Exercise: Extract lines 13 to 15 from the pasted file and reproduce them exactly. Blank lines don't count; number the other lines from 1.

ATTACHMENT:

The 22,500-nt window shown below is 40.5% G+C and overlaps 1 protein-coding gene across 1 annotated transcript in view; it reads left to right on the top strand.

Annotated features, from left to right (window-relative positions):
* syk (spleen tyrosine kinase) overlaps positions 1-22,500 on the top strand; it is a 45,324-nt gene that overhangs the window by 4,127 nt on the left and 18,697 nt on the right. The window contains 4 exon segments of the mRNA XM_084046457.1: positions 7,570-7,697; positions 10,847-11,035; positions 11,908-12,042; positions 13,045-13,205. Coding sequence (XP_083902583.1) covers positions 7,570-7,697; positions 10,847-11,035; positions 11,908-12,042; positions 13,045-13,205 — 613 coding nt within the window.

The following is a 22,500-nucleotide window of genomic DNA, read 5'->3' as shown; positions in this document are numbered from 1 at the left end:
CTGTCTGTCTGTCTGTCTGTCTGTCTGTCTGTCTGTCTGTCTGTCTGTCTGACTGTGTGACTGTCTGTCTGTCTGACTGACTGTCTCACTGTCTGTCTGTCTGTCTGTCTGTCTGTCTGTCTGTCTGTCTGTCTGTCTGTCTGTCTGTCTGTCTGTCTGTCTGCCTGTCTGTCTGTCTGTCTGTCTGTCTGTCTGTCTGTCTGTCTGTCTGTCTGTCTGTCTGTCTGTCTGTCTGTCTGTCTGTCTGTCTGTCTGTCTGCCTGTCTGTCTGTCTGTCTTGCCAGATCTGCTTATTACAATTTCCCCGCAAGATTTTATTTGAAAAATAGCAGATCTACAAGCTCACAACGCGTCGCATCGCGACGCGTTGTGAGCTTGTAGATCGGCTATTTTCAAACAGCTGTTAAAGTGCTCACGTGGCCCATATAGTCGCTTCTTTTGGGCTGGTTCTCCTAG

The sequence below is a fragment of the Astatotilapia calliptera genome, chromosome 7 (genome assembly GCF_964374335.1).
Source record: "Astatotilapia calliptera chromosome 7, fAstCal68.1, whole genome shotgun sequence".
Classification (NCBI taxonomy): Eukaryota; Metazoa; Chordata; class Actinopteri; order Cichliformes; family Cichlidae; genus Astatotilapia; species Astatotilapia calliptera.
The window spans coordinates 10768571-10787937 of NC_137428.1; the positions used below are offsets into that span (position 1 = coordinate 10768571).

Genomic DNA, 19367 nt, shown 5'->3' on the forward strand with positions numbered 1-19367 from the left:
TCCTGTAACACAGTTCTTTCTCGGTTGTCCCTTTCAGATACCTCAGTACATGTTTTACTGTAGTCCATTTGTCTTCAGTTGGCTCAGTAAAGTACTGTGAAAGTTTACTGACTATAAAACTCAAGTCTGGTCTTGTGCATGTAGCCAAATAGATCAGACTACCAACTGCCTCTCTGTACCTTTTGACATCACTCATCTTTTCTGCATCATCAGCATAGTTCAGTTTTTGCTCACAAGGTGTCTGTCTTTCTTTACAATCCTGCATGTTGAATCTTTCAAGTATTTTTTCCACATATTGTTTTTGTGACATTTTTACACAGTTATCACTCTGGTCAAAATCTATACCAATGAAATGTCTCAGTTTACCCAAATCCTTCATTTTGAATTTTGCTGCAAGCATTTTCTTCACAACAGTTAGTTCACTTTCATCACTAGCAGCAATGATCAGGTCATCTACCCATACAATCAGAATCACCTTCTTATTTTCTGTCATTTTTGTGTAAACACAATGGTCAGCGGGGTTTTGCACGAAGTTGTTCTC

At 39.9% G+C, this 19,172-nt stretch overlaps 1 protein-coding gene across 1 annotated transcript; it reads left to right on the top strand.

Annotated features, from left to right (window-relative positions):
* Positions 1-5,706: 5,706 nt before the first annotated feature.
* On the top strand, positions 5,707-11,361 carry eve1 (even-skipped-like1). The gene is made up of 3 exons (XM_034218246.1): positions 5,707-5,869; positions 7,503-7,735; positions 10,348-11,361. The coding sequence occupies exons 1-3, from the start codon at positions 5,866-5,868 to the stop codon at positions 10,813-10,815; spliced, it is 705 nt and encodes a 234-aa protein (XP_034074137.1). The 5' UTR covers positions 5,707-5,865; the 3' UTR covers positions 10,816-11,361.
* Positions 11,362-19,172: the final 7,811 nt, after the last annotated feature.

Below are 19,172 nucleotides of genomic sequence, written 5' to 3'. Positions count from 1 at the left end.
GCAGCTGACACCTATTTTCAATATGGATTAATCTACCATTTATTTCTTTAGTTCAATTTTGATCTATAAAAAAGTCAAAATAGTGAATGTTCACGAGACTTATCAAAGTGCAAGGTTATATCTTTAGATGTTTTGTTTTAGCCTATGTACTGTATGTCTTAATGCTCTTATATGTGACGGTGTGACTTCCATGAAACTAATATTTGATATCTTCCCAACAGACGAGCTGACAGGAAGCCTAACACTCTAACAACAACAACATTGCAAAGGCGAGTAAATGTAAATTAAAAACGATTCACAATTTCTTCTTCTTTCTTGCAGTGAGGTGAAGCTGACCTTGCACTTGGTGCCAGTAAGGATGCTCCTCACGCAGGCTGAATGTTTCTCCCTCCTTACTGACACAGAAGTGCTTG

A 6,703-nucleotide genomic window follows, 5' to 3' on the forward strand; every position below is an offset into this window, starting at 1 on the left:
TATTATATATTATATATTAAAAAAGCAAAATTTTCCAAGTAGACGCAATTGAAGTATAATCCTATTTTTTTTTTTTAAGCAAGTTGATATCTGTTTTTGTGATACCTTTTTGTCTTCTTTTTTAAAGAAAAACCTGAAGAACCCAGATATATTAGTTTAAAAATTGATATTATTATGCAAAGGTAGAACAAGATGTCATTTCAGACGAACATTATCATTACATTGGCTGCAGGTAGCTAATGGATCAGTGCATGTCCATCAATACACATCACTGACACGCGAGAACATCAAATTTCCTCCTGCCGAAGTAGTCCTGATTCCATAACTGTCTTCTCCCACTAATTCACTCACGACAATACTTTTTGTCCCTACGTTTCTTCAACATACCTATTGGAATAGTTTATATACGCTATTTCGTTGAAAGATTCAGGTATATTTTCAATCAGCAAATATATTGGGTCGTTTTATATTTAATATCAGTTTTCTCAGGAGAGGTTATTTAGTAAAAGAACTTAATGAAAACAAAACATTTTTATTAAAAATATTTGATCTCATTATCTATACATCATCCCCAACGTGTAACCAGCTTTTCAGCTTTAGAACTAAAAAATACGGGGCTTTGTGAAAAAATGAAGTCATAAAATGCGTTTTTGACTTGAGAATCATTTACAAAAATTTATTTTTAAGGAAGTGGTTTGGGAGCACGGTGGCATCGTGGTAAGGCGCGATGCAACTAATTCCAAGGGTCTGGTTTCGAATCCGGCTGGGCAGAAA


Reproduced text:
Annotated features, from left to right (window-relative positions):
* Positions 1-5,706: 5,706 nt before the first annotated feature.
* On the top strand, positions 5,707-11,361 carry eve1 (even-skipped-like1). The gene is made up of 3 exons (XM_034218246.1): positions 5,707-5,869; positions 7,503-7,735; positions 10,348-11,361. The coding sequence occupies exons 1-3, from the start codon at positions 5,866-5,868 to the stop codon at positions 10,813-10,815; spliced, it is 705 nt and encodes a 234-aa protein (XP_034074137.1). The 5' UTR covers positions 5,707-5,865; the 3' UTR covers positions 10,816-11,361.